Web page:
An early diagnosis is crucial. In the first place, early intervention with hearing aids and/or cochlear implants is required to stimulate the development of language and speech and communication with others as well as to enhance education and social skills.

Further, a diagnosis is important in connection with the choices of education, work, having children and any participation in clinical trials.


The neonatal hearing screening, also called algo screening or OAE screening, is a hearing test for new-born babies. All children born in the Netherlands are eligible to this test.

A child that appears to have any trouble hearing is referred to the Audiological Centre for further hearing tests. Usually a consult with an ENT specialist is included as well.

The physician discusses the possibility of a DNA test to find the cause of the deafness. After approval of a DNA test, the child will be referred to the antropogenetic department. The clinical geneticist will, if necessary in cooperation with the ENT specialist, discuss the outcome of the DNA test with the parents.

If no tests in connection with hereditary deafness were done in the past, it often is the ophthalmologist who makes the diagnosis for Usher Syndrome as soon as the first eye problems occur. The ophthalmologist can quite easily see any deviations of the retina by means of a slit lamp and advise to do further tests. The outcomes of these tests combined with the loss of hearing may lead to the diagnosis for Usher Syndrome. The outcome of a DNA tests can confirm the diagnosis.


After you have been diagnosed with Usher Syndrome, you can request a second opinion from another specialist. You need a referral from a doctor or general practitioner for this. It is also always advisable to make an appointment after the diagnosis at the National Expertise Center Ushersyndroom in the Radboudumc in Nijmegen. You also need a referral from a doctor or general practitioner for this.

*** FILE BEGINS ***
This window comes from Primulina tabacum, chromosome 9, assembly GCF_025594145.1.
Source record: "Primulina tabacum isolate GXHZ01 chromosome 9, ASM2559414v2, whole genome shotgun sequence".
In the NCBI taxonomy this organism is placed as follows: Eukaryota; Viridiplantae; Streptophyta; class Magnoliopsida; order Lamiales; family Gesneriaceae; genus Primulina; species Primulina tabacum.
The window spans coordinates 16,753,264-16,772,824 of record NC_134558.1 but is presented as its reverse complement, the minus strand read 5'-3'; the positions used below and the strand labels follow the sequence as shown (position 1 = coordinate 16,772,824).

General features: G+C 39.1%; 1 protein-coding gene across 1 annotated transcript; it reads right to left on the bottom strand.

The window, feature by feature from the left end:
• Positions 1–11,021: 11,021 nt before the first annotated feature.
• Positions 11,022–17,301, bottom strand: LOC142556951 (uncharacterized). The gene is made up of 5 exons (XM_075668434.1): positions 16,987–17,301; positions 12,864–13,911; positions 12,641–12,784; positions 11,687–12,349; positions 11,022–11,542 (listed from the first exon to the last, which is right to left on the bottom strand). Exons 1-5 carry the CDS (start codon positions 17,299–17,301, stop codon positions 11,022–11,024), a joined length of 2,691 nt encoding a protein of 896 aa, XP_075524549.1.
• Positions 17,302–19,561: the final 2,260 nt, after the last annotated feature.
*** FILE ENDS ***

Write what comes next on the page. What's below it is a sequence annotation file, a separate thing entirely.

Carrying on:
At this moment, 10 different Usher Syndrome genes are known, all of which are involved in the production of an Usher protein. The various genes are divided into three clinical types (USH 1, USH 2 and USH 3) and the gene is indicated by a letter (A, B, C, etc.).


It is normal that after having been diagnosed, you need a period to come to terms with the changed picture of the future. This will, however, remain a process of coping with loss after this period.


The genetic outcome is usually communicated by an ophthalmologist, an ENT specialist or a clinical geneticist. How to read this outcome? What goes wrong in the DNA and what does this mean?

Due to a writing error in the DNA a protein can be produced incorrectly or not at all.


When one of your children is diagnosed for Usher Syndrome at a young age, brothers and sisters do not necessarily also have to be tested right away. Testing is only useful when they also show signs of loss of hearing. They do, however, have an increased chance (60%) of carrying the mutation in the Usher gene.


If you have been diagnosed for Usher Syndrome, we advise you to register for the CRUSH database. This is because then you will be known to the National Usher Syndrome Expert Centre in the Radboud UMC in Nijmegen, the Netherlands. Consequently, you can be informed or called up for trials that are to lead to a treatment.


You or your child has been diagnosed for Usher Syndrome. What can you do next? At this knowledge portal you will find information to help you. Also take a look at the blog series De dag dat ik de diagnose kreeg[The day that I was diagnosed for Usher Syndrome] or read more in the section ‘In daily life with Usher’.

Many people have already been interviewed for daily papers and magazines. Some even featured on television and radio. They tell about their lives with Usher Syndrome.

Perhaps you feel the need to come into contact with other parents or with people who suffer from Usher Syndrome just like you.

Interesting and impressive documentaries have been made.


After having heard the diagnosis of your child or of yourself, you may feel very powerless.

Many parents and young adults suffering from Usher Syndrome like to help organise campaigns and events to collect money for further scientific research that is to lead to a treatment. This also is a good way to meet fellow-sufferers and other parents. Doing something together does not only help to come to terms with the diagnosis, it also increases the understanding of people around you. Do you want to know how you can help? Take a look as the campaign website of Stichting Ushersyndroom.